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Ruth MacGilp: regulating the fashion industry would help address both the cost of living crisis and climate change



Decades of campaigning for a crackdown on poor practices in the fashion industry are finally starting to yield results. The Competition and Markets Authority recently launched an investigation into ASOS, Boohoo and Asda to scrutinise their sustainability claims and, it is hoped, hold them to account for greenwashing tactics that might mislead climate-concerned consumers.

And Liz Twist, the Labour MP for Blaydon, has introduced a private member’s bill on the fashion supply chain, which would introduce a strict code of practice for retailers and appoint a trade adjudicator to enforce compliance.

This call for a fashion watchdog attempts to tackle the shameful working conditions and poverty pay, particularly in Leicester’s garment factories, where many clothes sold by online retailers like Missguided and Boohoo are produced.

In recent times we have seen growing media attention on British fashion retailers – but there is a much larger systemic issue that undermines the legitimacy of the entire industry: fashion is built upon a system of exploitation that leaves the majority of its workers desperate and destitute. And so far, voluntary measures from individual brands and coalitions of PR-hungry luxury labels have not been enough to tackle the deep roots of inequality in the supply chain.

The canary in the coalmine here is living wages. At present, 96 per cent of brands do not publish the number of workers in their supply chain who are paid a living wage. This is according to the 2022 Fashion Transparency Index, which reviewed public disclosure on social and environmental issues from the world’s 250 largest fashion brands.

In the UK, workers in two Leicester factories were found to be earning a dismal £3.25 an hour – significantly less than the legal minimum wage. Meanwhile, some of the country’s richest individuals can be found in the fashion industry. For example, founder of Manchester-based brand PrettyLittleThing Umar Kamani is reportedly worth £331m and is regularly photographed alongside private yachts and million-dollar diamonds.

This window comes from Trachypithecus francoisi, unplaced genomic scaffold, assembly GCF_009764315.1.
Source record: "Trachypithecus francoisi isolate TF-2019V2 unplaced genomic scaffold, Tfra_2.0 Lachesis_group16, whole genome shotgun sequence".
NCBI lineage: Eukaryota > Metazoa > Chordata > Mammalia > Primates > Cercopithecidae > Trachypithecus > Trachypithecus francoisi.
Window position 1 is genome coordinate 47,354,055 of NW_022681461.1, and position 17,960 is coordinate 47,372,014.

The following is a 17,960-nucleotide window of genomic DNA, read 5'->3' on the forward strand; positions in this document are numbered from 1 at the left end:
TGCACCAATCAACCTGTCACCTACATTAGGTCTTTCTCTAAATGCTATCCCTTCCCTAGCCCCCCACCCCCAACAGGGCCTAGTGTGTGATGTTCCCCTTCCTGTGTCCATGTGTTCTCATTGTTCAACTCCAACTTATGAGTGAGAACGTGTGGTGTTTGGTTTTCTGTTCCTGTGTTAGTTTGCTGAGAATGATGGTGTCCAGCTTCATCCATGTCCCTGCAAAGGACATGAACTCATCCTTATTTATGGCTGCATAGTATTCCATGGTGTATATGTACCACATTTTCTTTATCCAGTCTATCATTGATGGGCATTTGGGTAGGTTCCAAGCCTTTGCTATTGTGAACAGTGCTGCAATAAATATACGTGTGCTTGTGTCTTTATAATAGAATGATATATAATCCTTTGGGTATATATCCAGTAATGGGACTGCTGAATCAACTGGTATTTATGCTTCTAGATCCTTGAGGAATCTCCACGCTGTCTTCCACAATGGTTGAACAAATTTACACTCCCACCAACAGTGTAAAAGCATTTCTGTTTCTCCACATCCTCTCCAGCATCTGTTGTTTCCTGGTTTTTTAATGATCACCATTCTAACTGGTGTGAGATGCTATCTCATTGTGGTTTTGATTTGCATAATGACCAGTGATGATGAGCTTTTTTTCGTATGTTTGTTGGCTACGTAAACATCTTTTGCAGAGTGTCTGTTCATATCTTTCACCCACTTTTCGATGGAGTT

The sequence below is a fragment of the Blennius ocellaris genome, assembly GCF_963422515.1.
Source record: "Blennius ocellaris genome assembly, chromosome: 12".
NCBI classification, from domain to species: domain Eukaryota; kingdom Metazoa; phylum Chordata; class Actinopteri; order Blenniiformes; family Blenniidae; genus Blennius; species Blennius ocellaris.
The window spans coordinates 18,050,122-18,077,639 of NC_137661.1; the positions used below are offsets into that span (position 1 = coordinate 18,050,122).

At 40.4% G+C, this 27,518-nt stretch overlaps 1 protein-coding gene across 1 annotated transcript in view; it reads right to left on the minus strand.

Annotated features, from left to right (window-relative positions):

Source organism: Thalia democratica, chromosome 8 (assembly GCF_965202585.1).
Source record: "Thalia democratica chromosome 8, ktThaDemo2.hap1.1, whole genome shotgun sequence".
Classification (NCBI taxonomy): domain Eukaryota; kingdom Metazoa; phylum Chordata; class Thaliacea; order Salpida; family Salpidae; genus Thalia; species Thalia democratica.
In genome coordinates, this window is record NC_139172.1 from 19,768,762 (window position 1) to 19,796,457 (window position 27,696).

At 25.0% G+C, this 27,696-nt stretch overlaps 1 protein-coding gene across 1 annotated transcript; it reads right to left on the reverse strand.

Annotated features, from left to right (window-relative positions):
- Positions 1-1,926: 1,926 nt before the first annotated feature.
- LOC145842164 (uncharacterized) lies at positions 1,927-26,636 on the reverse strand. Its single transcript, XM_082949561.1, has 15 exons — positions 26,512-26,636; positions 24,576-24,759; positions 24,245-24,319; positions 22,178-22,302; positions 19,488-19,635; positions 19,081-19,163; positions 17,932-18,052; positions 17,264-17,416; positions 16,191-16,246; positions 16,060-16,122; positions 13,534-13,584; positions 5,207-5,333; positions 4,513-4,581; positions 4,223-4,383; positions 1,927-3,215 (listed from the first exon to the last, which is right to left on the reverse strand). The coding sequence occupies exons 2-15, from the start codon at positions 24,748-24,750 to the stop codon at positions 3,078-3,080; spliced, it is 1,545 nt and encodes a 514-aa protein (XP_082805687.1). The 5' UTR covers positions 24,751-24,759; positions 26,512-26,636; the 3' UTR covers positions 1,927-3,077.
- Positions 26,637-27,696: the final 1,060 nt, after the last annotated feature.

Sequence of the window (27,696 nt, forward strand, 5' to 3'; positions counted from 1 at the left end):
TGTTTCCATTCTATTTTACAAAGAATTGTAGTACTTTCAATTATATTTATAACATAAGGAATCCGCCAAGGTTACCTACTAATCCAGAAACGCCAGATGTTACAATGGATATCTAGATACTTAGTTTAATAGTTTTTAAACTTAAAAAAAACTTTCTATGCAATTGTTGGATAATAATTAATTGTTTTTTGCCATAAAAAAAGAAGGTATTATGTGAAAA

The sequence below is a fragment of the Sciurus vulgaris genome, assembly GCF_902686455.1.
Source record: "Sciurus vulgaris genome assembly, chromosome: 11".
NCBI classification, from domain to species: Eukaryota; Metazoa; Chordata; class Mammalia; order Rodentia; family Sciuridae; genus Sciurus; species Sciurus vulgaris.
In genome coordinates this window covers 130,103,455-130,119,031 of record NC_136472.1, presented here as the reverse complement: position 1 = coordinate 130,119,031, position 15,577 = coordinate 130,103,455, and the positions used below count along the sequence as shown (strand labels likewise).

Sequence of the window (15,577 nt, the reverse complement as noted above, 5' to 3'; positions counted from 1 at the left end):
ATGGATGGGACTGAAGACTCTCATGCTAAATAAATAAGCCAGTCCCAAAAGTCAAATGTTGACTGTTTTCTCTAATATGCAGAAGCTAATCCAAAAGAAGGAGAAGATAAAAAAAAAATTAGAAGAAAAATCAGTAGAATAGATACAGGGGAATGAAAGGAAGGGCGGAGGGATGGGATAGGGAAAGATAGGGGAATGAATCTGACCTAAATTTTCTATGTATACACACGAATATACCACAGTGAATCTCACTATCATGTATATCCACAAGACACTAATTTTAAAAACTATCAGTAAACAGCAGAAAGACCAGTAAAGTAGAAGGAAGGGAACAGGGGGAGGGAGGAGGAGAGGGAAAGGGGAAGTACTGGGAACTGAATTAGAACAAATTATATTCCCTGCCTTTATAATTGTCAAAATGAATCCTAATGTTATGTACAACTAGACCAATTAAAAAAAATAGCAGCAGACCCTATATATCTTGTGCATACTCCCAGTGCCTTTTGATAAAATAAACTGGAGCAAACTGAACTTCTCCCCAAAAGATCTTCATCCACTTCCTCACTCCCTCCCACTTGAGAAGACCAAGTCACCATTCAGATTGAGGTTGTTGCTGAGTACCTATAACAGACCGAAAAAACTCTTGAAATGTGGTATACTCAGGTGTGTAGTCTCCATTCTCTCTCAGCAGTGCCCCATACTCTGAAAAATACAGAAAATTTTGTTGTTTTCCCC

Irresponsible purchasing practices keep this wheel of poverty spinning for workers. The Fashion Transparency Index 2022 also found that just 11 per cent of brands disclose a 60-day payment term. This means consumers are often wearing new clothes long before the suppliers get paid, and the people stitching those clothes together wait even longer for their paycheck to arrive.

In May, when Missguided entered administration, suppliers lamented that they were still awaiting payment for orders completed months before. Now the suppliers are expected to receive less than 2 per cent of the £30m they are owed, leaving workers even more out of pocket, a cruel echo of the order cancellations crisis during lockdown.

Transparency around these purchasing practices is abysmal, meaning we still do not know the extent to which brands are failing to uphold timely payments and therefore pushing workers into toxic cycles of debt. Clearly, we cannot wait for corporate social responsibility; legislation is needed now to hold brands to account.

This issue is closely linked to intersecting crises currently facing the most vulnerable people in the UK. During the pandemic, women working in garment factories were four times more likely to die from Covid-19 than women in any other occupation, including healthcare. These women – who make up the majority of garment workers globally – are often responsible for unpaid domestic work at home, in addition to long hours on the factory floor. Research has also shown that poverty is a root cause of gender-based violence, so earning a living wage could help lift fashion’s millions of unseen women out of a cycle of exploitation and abuse.

Living wages are also connected to sustainability. Against the backdrop of the climate crisis, the fashion industry continues to increase clothing production by 2.7 per cent per year, putting immense pressure on suppliers and workers alike. This business model relies upon customers buying too many clothes and treating them as disposable and our planet cannot sustain it. Paying workers enough to earn a decent living in a standard working week could have the potential to slow down overproduction and therefore environmental impacts by forcing clothing companies to assume the real cost of labour.

To address this imbalance of wealth and power in the fashion industry, a group of campaigners in the EU have launched Good Clothes, Fair Pay. This new campaign is demanding living wages for the people who make our clothes around the world. It also calls for EU legislation requiring fashion retailers selling to the EU market – which includes most major UK and international brands – to conduct due diligence on living wages in their supply chain.

Fashion may not appear to be a top priority for the left in the UK. But the triad of the cost of living crisis, the climate emergency and the ongoing pandemic make regulating the fashion industry a crucial step towards social and environmental justice.

Image credit: Mat Fascione via Wikimedia Commons

Ruth MacGilp

Ruth MacGilp is communications manager at Fashion Revolution


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